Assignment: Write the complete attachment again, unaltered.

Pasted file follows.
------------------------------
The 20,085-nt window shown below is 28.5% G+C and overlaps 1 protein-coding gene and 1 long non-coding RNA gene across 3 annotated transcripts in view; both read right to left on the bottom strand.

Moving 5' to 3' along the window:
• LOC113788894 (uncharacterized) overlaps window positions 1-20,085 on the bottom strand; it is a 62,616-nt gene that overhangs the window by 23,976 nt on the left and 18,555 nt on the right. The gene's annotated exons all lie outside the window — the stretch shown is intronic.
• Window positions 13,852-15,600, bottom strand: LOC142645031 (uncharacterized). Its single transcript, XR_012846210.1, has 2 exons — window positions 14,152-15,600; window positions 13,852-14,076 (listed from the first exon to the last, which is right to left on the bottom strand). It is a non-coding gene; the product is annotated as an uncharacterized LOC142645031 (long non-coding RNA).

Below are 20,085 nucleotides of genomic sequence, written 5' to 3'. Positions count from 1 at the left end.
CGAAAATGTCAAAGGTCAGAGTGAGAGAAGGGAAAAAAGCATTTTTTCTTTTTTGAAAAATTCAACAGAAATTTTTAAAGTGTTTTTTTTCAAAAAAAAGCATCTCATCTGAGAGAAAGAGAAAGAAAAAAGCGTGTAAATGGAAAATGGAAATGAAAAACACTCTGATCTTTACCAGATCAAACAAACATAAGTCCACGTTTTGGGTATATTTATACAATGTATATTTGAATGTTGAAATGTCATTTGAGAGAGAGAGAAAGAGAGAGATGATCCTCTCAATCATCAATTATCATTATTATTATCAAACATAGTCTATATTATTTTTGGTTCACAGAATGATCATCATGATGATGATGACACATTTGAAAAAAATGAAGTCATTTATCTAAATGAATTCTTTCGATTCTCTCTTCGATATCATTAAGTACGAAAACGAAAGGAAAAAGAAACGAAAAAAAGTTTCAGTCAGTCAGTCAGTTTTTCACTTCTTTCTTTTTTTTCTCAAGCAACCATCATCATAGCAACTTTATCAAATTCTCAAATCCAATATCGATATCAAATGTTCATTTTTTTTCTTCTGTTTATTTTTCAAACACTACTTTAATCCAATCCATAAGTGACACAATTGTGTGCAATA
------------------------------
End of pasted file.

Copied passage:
The 20,085-nt window shown below is 28.5% G+C and overlaps 1 protein-coding gene and 1 long non-coding RNA gene across 3 annotated transcripts in view; both read right to left on the bottom strand.

Moving 5' to 3' along the window:
• LOC113788894 (uncharacterized) overlaps window positions 1-20,085 on the bottom strand; it is a 62,616-nt gene that overhangs the window by 23,976 nt on the left and 18,555 nt on the right. The gene's annotated exons all lie outside the window — the stretch shown is intronic.
• Window positions 13,852-15,600, bottom strand: LOC142645031 (uncharacterized). Its single transcript, XR_012846210.1, has 2 exons — window positions 14,152-15,600; window positions 13,852-14,076 (listed from the first exon to the last, which is right to left on the bottom strand). It is a non-coding gene; the product is annotated as an uncharacterized LOC142645031 (long non-coding RNA).

Below are 20,085 nucleotides of genomic sequence, written 5' to 3'. Positions count from 1 at the left end.
CGAAAATGTCAAAGGTCAGAGTGAGAGAAGGGAAAAAAGCATTTTTTCTTTTTTGAAAAATTCAACAGAAATTTTTAAAGTGTTTTTTTTCAAAAAAAAGCATCTCATCTGAGAGAAAGAGAAAGAAAAAAGCGTGTAAATGGAAAATGGAAATGAAAAACACTCTGATCTTTACCAGATCAAACAAACATAAGTCCACGTTTTGGGTATATTTATACAATGTATATTTGAATGTTGAAATGTCATTTGAGAGAGAGAGAAAGAGAGAGATGATCCTCTCAATCATCAATTATCATTATTATTATCAAACATAGTCTATATTATTTTTGGTTCACAGAATGATCATCATGATGATGATGACACATTTGAAAAAAATGAAGTCATTTATCTAAATGAATTCTTTCGATTCTCTCTTCGATATCATTAAGTACGAAAACGAAAGGAAAAAGAAACGAAAAAAAGTTTCAGTCAGTCAGTCAGTTTTTCACTTCTTTCTTTTTTTTCTCAAGCAACCATCATCATAGCAACTTTATCAAATTCTCAAATCCAATATCGATATCAAATGTTCATTTTTTTTCTTCTGTTTATTTTTCAAACACTACTTTAATCCAATCCATAAGTGACACAATTGTGTGCAATA